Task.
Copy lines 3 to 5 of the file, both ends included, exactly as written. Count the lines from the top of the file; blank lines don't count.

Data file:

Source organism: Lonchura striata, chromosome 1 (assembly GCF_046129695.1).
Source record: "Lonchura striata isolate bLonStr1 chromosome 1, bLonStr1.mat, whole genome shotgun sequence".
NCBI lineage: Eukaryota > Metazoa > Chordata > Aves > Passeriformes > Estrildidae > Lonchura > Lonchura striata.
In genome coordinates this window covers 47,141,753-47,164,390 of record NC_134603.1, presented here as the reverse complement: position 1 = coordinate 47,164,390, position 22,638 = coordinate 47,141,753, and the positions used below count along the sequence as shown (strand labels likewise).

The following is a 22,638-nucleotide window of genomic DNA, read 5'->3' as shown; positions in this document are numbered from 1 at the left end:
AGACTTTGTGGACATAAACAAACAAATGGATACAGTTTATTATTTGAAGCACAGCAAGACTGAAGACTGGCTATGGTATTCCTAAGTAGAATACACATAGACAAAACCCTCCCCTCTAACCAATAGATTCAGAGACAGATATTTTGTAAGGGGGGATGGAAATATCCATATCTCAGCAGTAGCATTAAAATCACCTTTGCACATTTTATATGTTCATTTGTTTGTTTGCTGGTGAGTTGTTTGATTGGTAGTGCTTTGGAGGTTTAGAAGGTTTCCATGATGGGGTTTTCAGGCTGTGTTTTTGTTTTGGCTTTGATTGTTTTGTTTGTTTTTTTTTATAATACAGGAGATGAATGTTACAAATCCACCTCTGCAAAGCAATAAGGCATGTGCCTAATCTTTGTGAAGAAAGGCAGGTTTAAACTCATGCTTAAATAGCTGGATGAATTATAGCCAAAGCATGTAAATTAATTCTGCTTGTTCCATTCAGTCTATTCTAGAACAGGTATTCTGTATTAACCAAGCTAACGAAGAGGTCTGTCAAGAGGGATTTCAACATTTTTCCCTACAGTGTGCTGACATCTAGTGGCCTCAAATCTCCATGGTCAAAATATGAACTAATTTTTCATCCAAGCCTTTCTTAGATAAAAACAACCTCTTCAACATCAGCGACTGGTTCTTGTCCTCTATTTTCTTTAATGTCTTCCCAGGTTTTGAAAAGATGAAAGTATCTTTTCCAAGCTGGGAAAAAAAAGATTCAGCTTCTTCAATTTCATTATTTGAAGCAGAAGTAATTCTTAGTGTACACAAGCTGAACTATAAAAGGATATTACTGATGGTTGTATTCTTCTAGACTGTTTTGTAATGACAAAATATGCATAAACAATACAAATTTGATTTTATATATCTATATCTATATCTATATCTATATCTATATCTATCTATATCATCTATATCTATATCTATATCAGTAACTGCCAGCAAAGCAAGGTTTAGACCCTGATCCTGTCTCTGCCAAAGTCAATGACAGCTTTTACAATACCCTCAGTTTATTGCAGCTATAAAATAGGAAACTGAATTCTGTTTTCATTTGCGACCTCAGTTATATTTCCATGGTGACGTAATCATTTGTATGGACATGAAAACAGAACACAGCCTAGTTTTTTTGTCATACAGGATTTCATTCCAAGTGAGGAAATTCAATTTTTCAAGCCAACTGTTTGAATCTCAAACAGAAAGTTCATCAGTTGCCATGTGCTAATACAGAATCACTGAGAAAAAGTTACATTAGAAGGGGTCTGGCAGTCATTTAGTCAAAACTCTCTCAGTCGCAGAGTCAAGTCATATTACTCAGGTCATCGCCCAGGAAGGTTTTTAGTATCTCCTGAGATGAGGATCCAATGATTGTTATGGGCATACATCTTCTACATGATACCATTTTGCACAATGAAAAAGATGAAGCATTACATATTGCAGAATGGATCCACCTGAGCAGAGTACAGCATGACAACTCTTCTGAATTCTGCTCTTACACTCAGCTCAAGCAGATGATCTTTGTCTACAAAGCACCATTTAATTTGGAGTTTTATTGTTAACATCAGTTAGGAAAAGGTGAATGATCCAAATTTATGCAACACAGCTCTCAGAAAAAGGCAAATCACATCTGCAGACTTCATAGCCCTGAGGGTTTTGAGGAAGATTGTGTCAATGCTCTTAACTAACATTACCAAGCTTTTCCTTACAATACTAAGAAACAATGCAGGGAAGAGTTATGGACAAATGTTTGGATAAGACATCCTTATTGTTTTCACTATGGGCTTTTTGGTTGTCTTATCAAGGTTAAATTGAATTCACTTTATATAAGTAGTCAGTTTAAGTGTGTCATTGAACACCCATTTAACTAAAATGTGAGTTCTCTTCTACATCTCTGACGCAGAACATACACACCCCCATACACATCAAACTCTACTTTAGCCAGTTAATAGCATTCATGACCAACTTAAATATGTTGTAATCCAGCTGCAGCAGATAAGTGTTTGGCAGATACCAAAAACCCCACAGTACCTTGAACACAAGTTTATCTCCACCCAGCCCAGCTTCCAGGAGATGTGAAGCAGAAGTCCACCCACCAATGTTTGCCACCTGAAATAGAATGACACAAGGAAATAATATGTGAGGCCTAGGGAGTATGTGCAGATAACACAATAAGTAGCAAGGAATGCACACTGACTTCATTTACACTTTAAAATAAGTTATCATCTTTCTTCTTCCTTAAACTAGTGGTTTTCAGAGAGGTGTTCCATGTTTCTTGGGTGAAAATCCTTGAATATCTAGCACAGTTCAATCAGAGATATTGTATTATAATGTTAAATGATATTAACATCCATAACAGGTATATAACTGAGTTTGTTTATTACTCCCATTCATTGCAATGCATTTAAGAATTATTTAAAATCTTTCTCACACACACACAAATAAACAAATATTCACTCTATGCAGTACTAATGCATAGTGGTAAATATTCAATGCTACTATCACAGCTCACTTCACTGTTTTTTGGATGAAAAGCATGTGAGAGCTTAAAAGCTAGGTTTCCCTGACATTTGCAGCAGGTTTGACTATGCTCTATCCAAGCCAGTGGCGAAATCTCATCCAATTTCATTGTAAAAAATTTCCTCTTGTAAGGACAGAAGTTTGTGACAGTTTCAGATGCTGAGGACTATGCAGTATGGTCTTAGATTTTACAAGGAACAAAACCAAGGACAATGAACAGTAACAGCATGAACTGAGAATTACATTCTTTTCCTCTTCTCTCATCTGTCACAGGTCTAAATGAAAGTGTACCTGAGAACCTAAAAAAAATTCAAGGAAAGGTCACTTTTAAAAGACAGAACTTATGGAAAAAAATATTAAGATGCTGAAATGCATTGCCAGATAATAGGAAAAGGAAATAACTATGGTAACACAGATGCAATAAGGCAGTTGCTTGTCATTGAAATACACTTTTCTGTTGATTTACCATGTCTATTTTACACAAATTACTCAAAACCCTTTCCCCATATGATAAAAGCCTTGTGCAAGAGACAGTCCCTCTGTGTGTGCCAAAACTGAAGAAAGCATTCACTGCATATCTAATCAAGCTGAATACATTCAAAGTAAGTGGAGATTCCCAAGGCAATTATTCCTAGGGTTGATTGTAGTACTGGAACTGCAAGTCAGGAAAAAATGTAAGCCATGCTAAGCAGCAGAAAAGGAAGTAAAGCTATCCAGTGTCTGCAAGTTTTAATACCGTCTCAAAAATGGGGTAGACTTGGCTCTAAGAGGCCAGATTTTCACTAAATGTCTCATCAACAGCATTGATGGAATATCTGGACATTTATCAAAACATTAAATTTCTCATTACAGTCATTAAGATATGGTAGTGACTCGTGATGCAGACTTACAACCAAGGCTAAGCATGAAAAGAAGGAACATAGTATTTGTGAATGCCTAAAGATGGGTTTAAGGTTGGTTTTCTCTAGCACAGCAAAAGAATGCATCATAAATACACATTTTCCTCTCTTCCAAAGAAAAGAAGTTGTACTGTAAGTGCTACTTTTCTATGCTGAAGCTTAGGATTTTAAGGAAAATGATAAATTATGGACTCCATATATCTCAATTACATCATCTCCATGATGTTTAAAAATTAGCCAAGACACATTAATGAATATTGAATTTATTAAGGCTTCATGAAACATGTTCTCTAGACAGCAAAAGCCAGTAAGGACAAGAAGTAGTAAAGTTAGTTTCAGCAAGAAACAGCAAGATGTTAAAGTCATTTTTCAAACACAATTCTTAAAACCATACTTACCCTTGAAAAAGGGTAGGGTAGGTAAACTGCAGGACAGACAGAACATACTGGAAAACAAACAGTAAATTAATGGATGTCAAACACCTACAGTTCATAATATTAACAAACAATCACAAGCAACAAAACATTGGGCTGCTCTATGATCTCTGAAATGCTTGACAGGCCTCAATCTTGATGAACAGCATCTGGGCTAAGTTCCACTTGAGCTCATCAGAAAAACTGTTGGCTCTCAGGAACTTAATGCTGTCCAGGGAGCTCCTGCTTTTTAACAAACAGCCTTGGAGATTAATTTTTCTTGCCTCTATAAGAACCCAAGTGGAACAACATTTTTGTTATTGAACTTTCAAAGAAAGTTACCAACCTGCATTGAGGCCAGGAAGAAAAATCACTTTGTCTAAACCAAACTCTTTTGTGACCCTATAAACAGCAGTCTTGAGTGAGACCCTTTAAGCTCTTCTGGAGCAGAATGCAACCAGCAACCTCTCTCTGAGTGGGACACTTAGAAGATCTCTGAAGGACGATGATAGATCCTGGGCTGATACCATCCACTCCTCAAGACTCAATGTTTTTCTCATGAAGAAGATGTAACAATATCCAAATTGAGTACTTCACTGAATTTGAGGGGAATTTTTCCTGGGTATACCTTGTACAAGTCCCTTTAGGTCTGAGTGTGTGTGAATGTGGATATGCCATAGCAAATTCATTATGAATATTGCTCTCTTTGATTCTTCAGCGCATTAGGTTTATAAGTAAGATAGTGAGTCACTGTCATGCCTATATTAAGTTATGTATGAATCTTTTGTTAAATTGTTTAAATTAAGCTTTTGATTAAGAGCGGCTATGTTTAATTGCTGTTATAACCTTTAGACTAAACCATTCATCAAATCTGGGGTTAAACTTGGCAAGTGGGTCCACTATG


NCBI lineage: Eukaryota > Metazoa > Chordata > Aves > Passeriformes > Estrildidae > Lonchura > Lonchura striata.
In genome coordinates this window covers 47,141,753-47,164,390 of record NC_134603.1, presented here as the reverse complement: position 1 = coordinate 47,164,390, position 22,638 = coordinate 47,141,753, and the positions used below count along the sequence as shown (strand labels likewise).

The following is a 22,638-nucleotide window of genomic DNA, read 5'->3' as shown; positions in this document are numbered from 1 at the left end: